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Lambert, Hendricks and Ross

Lambert, Hendricks and Ross


Few recording artists can claim innovation let alone revolution. The 1950's vocal trio of Lambert, Hendricks & Ross fit into that small category of performers who effectively turned a genre upside down. Expanding upon the technique known as ''vocalese,'' by which a jazz singer adapts an instrument to the human voice, Dave Lambert, Jon Hendricks and Annie Ross applied the style beyond the usual intimacy of a small combo to full big band arrangements. Their sharp and witty vocals, energetic delivery, and stupendous harmonies took the jazz world by storm, making instant stars of the three performers and inspiring a host of similar acts, such as the Hi-Los, the King Sisters, and the Manhattan Transfer.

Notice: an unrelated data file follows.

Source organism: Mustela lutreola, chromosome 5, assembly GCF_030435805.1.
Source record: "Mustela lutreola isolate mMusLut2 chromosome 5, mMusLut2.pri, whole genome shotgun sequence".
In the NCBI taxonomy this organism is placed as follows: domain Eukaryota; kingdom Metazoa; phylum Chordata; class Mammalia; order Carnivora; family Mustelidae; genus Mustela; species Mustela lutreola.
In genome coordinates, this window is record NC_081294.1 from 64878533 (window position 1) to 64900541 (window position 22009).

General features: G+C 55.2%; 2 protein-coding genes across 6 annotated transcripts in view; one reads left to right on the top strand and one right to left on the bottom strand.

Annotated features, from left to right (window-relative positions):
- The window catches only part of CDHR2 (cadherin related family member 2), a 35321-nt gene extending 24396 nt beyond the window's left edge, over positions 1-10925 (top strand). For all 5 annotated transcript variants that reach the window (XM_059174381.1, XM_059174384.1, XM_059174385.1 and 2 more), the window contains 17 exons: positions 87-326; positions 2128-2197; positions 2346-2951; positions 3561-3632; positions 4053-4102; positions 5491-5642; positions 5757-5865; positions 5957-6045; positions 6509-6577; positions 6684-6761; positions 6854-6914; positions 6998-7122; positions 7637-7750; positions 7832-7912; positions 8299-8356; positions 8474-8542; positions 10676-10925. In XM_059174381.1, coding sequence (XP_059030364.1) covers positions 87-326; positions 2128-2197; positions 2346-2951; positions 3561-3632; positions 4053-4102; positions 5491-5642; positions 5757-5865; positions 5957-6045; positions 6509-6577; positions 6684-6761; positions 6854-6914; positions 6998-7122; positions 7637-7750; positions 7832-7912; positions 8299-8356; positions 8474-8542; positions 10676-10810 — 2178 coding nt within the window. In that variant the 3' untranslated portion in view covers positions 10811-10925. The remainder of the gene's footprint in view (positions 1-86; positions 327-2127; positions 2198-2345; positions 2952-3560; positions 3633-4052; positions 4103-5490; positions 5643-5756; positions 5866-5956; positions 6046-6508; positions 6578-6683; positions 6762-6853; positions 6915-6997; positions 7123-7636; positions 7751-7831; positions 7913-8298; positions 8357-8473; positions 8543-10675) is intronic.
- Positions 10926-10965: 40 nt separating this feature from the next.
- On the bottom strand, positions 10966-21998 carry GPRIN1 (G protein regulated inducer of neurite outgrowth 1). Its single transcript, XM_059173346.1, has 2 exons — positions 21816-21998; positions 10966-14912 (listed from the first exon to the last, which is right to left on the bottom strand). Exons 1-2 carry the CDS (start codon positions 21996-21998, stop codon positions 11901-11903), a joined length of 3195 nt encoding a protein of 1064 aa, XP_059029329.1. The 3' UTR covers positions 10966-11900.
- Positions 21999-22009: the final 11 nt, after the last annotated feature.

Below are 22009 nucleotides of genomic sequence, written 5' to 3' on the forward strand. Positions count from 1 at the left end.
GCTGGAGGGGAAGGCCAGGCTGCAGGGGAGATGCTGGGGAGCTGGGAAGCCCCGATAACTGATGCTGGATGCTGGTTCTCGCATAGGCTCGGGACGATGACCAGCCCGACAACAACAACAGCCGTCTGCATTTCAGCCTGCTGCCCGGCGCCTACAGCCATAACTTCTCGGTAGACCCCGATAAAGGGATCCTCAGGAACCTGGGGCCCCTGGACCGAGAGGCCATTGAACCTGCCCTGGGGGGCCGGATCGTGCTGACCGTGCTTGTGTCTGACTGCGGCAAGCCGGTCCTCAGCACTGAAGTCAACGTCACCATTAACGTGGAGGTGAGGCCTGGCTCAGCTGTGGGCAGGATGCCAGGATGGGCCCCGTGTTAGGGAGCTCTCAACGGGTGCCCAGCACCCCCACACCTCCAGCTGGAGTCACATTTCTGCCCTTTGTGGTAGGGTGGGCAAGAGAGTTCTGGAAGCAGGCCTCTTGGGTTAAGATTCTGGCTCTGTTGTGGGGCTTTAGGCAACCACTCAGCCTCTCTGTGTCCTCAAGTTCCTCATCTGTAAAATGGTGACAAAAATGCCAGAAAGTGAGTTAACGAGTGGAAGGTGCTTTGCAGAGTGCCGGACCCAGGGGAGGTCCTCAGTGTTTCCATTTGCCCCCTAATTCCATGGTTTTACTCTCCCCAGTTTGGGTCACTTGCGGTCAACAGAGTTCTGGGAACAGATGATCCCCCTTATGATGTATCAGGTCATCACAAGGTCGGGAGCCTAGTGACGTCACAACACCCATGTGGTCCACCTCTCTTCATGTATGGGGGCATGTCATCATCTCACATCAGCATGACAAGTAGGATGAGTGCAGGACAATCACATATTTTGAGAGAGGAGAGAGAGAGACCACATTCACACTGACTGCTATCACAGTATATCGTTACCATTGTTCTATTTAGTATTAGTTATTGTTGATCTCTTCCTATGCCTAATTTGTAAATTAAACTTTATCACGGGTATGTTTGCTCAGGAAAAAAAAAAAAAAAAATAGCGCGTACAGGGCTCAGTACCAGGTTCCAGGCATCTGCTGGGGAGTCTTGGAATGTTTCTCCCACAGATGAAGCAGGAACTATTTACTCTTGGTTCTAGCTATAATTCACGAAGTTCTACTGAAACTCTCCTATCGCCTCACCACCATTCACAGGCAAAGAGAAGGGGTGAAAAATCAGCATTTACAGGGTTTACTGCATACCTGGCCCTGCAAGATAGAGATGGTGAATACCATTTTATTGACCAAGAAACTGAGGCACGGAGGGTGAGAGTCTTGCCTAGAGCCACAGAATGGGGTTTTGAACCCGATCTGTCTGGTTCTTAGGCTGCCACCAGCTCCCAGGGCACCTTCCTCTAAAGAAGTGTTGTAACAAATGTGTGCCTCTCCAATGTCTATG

The trendsetting trio had its beginning in a partnership between Lambert and Hendricks during the mid-1950s. Lambert, a well-respected vocalist with a reputation as an adventurous performer, had made his mark on the jazz world during the 1940s. He and former partner Buddy Stewart had been among the first singers to work in modern jazz. They were best known for their hit ''What's This?'' with Gene Krupa. Hendricks, a singer and lyricist who had been working in vocalese for most of his career, had several R&B hits under his belt when he decided to tackle the project of writting lyrics to the famous Woody Herman tune ''Four Brothers.'' The arrangement, however, required more than one voice. Knowing Lambert by reputation only, he contacted his fellow vocalist and offered him the chance to help record it. The song was a success and the two men decided to form a team.